How to Start Homeschooling in Ohio
As a result of COVID-19, homeschooling is on the rise. For some, this is a short-term arrangement, and others have discovered that homeschooling is perfect for their family. In case you don’t know, homeschooling is simply the practice of educating your kids from home. Some families choose to collaborate through homeschooling cooperatives and extracurricular leagues to enrich the home school experience.
Homeschooling is legal in all 50 states, including the District of Columbia. When exploring the homeschooling route, please be aware that the laws and policies that govern homeschooling differ by state. If you wonder if homeschooling is a good fit for your family, you probably have questions about how to begin the process and what resources are available. Because of this, we created a series entitled, How to Start Homeschooling. In each installment, we will discuss homeschooling rules and resources for each state. In today’s installment, we will discuss homeschooling in Ohio.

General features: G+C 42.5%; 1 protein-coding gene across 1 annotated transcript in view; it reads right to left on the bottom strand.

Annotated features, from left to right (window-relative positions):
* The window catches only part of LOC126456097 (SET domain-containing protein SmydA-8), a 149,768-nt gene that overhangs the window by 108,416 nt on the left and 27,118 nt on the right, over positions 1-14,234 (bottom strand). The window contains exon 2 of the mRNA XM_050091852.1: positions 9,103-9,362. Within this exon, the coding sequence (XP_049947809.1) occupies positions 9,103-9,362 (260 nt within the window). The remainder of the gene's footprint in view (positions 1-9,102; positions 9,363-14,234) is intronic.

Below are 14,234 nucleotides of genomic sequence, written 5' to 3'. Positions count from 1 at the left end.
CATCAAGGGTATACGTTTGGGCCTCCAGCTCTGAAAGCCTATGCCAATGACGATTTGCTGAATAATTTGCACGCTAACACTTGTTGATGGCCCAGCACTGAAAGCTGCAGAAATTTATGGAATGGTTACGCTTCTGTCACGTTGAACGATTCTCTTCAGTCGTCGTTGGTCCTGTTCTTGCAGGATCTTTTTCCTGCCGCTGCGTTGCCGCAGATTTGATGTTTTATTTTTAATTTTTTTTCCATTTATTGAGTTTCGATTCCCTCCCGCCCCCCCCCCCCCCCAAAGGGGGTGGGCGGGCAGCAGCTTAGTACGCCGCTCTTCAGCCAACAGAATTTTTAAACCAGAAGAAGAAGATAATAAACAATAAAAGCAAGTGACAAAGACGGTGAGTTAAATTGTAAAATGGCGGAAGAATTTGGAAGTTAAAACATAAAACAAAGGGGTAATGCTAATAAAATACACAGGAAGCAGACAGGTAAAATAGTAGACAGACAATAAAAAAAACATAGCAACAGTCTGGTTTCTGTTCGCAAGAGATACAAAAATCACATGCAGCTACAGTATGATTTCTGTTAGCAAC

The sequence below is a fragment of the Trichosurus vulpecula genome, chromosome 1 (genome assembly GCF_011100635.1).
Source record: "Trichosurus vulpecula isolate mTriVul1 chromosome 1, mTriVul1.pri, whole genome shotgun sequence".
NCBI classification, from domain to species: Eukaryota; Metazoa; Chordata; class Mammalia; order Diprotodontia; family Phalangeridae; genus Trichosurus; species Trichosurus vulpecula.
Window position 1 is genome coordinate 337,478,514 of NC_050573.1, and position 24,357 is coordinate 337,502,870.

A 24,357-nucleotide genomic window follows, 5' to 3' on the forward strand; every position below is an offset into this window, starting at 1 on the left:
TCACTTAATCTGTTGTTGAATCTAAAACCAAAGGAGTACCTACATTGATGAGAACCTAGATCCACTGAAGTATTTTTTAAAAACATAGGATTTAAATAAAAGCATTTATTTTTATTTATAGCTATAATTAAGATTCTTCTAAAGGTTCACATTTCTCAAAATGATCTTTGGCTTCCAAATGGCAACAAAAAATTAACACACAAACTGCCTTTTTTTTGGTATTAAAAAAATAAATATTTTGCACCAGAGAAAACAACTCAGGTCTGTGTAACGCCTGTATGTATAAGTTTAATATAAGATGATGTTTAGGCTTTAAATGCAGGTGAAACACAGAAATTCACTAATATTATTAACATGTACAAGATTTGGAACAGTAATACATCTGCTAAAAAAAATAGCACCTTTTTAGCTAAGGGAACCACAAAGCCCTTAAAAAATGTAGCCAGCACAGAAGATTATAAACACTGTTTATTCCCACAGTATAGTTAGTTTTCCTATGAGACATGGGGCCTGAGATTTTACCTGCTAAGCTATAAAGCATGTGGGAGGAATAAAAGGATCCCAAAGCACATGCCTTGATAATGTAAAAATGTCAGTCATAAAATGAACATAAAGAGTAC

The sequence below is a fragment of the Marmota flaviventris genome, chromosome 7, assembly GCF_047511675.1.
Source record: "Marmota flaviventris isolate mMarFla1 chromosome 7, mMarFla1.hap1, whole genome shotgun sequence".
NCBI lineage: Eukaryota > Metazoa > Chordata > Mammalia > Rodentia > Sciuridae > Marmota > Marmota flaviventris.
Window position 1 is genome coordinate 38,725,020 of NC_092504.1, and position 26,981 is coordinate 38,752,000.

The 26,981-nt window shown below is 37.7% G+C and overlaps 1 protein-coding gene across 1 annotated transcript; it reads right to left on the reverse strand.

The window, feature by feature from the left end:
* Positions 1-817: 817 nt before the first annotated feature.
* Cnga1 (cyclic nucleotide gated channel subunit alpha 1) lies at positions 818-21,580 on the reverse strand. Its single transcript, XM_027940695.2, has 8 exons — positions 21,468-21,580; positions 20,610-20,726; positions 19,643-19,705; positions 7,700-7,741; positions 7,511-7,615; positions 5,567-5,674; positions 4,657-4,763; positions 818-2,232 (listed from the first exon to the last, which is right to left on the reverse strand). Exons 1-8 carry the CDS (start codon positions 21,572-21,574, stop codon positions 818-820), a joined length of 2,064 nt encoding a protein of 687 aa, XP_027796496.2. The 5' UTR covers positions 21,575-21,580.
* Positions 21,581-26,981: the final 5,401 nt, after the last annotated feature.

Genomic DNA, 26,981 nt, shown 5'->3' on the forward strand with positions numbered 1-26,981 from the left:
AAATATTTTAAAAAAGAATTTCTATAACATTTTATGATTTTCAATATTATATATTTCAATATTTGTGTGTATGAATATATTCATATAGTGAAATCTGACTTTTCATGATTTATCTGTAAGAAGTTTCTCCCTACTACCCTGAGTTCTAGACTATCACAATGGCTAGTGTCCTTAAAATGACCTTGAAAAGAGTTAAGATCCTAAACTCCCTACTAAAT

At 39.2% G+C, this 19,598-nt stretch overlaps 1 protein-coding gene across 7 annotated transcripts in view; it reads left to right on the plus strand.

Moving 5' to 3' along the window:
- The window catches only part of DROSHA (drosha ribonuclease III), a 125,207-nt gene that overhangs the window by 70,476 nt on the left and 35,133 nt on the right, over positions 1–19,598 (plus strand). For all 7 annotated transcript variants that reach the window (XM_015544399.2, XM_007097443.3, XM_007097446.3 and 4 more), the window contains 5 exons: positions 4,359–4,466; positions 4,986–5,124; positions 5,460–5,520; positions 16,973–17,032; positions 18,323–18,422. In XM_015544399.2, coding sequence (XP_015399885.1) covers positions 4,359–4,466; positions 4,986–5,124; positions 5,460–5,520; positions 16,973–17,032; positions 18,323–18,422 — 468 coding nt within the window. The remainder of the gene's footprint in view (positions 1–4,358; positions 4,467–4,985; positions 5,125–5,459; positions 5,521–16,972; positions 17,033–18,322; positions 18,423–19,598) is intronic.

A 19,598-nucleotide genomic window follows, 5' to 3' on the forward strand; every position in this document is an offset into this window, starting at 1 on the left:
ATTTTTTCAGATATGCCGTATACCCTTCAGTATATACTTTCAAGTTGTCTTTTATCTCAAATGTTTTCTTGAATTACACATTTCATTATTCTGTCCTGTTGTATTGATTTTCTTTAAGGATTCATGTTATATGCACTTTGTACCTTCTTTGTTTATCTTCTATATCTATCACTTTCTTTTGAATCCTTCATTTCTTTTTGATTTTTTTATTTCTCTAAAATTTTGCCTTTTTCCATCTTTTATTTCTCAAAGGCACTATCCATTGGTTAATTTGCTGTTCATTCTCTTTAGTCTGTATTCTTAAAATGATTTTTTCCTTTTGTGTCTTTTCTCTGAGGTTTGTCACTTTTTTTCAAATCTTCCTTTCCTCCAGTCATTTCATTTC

What you need to know:
- Ohio Homeschool Law states you must submit a Home Education Notification form to your superintendent each year of homeschooling.
- If you need to remove your kid, contact your school, and ask if they have any forms you need to complete. This needs to be finished before homeschooling your kid.
- Homeschool teachers must possess a high school diploma, GED, or standardized test scores that show high school equivalent education.
- Homeschool learners must receive 900 hours of education per year.
- There are thirteen required academic subjects: language, reading, spelling, writing, geography, history, government, mathematics, science, health, physical education, and fine arts.
- Ohio doesn’t require that you keep any particular records for your kid.
- Ohio homeschool learners must participate in yearly testing by taking a national standardized test or a written assessment by an authorized person.
- If you re-enroll your kid in a public school, contact your local school to determine their process.
Ohio offers funding assistance if a kid has an IEP. These learners may qualify for the Peterson Scholarship.